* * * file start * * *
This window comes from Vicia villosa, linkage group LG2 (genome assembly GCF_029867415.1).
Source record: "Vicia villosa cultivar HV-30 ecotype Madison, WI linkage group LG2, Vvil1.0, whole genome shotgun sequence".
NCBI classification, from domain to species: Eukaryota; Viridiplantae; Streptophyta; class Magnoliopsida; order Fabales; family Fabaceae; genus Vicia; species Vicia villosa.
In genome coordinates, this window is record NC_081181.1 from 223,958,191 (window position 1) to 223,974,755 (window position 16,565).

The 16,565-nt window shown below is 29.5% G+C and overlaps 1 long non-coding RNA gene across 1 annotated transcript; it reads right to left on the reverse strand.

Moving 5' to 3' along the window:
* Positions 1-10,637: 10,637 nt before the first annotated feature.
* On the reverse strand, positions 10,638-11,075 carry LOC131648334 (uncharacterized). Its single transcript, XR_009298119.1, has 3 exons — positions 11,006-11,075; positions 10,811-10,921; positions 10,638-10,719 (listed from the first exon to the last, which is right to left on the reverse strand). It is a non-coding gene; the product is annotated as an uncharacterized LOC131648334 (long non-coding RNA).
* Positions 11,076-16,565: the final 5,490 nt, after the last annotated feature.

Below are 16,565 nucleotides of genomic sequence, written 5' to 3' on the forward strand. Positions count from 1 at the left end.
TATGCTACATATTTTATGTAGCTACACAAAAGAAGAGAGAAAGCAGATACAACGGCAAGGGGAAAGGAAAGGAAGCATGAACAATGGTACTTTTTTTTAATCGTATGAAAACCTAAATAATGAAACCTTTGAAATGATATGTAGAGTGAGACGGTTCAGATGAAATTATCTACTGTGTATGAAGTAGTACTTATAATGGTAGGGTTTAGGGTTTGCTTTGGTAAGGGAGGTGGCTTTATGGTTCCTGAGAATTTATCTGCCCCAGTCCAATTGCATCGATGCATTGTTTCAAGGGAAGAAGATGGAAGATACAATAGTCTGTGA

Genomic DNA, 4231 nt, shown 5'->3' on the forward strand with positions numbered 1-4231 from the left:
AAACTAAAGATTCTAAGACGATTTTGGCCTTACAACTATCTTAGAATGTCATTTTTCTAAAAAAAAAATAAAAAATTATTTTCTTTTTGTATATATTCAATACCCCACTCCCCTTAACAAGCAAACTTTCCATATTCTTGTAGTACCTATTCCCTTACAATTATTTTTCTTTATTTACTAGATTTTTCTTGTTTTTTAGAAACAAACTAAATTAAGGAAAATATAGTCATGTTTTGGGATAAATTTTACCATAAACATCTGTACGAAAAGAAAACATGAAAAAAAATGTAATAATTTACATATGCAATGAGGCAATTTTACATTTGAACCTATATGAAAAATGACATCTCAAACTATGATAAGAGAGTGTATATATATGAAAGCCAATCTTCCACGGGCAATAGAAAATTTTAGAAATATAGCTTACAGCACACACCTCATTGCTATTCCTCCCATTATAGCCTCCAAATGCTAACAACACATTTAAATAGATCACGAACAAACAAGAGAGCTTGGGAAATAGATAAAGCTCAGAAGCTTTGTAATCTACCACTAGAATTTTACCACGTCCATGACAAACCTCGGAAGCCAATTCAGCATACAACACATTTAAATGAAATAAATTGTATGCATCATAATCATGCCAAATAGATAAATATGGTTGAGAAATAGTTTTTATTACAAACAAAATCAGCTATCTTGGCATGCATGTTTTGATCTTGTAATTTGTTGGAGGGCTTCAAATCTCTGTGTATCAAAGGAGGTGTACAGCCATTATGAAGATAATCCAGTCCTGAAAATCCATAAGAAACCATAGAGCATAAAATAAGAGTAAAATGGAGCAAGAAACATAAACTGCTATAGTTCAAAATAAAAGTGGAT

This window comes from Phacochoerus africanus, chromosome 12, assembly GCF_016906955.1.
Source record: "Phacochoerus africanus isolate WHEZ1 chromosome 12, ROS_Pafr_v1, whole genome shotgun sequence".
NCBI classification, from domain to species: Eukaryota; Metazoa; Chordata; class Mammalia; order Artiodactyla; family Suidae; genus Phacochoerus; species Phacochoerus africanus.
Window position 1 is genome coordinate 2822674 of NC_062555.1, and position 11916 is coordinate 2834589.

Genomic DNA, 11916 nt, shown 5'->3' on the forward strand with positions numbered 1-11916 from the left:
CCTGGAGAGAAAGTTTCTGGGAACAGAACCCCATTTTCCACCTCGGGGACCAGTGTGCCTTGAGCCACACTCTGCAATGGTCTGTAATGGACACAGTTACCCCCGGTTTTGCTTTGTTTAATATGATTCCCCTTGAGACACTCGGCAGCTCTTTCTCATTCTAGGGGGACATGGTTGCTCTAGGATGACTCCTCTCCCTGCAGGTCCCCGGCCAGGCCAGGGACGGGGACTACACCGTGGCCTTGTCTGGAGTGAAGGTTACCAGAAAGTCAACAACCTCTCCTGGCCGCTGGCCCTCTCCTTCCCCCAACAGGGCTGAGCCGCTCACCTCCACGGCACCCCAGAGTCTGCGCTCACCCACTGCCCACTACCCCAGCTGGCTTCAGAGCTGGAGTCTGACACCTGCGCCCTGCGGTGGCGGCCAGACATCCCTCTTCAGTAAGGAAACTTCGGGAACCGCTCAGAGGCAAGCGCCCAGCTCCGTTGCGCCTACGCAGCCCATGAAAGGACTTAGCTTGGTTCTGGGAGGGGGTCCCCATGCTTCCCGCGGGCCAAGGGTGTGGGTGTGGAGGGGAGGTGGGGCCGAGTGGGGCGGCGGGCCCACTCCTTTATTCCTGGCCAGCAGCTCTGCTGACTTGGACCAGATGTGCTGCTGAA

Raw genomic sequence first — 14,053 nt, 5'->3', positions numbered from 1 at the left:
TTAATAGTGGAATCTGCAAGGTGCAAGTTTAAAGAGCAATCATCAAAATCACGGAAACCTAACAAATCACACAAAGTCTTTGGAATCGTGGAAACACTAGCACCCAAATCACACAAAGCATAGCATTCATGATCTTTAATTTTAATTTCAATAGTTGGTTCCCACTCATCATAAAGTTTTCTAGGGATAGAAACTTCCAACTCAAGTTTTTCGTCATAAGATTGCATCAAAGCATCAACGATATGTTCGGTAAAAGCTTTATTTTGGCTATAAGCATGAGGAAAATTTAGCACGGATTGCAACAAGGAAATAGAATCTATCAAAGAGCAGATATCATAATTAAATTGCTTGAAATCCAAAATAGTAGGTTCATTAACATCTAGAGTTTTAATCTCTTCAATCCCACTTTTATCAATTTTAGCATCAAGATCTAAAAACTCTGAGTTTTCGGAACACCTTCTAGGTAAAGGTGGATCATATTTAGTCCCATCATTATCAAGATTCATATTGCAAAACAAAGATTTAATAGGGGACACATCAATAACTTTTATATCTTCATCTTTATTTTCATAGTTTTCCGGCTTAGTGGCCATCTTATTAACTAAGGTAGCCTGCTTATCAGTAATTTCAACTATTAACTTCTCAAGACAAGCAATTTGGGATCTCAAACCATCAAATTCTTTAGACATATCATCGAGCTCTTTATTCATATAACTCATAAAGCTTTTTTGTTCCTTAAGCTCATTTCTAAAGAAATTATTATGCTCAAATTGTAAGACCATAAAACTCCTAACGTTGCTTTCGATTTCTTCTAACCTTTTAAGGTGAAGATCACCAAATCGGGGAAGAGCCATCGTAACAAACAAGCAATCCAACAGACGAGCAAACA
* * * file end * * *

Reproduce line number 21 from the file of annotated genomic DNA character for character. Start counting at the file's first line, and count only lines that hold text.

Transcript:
TTAATAGTGGAATCTGCAAGGTGCAAGTTTAAAGAGCAATCATCAAAATCACGGAAACCTAACAAATCACACAAAGTCTTTGGAATCGTGGAAACACTAGCACCCAAATCACACAAAGCATAGCATTCATGATCTTTAATTTTAATTTCAATAGTTGGTTCCCACTCATCATAAAGTTTTCTAGGGATAGAAACTTCCAACTCAAGTTTTTCGTCATAAGATTGCATCAAAGCATCAACGATATGTTCGGTAAAAGCTTTATTTTGGCTATAAGCATGAGGAAAATTTAGCACGGATTGCAACAAGGAAATAGAATCTATCAAAGAGCAGATATCATAATTAAATTGCTTGAAATCCAAAATAGTAGGTTCATTAACATCTAGAGTTTTAATCTCTTCAATCCCACTTTTATCAATTTTAGCATCAAGATCTAAAAACTCTGAGTTTTCGGAACACCTTCTAGGTAAAGGTGGATCATATTTAGTCCCATCATTATCAAGATTCATATTGCAAAACAAAGATTTAATAGGGGACACATCAATAACTTTTATATCTTCATCTTTATTTTCATAGTTTTCCGGCTTAGTGGCCATCTTATTAACTAAGGTAGCCTGCTTATCAGTAATTTCAACTATTAACTTCTCAAGACAAGCAATTTGGGATCTCAAACCATCAAATTCTTTAGACATATCATCGAGCTCTTTATTCATATAACTCATAAAGCTTTTTTGTTCCTTAAGCTCATTTCTAAAGAAATTATTATGCTCAAATTGTAAGACCATAAAACTCCTAACGTTGCTTTCGATTTCTTCTAACCTTTTAAGGTGAAGATCACCAAATCGGGGAAGAGCCATCGTAACAAACAAGCAATCCAACAGACGAGCAAACA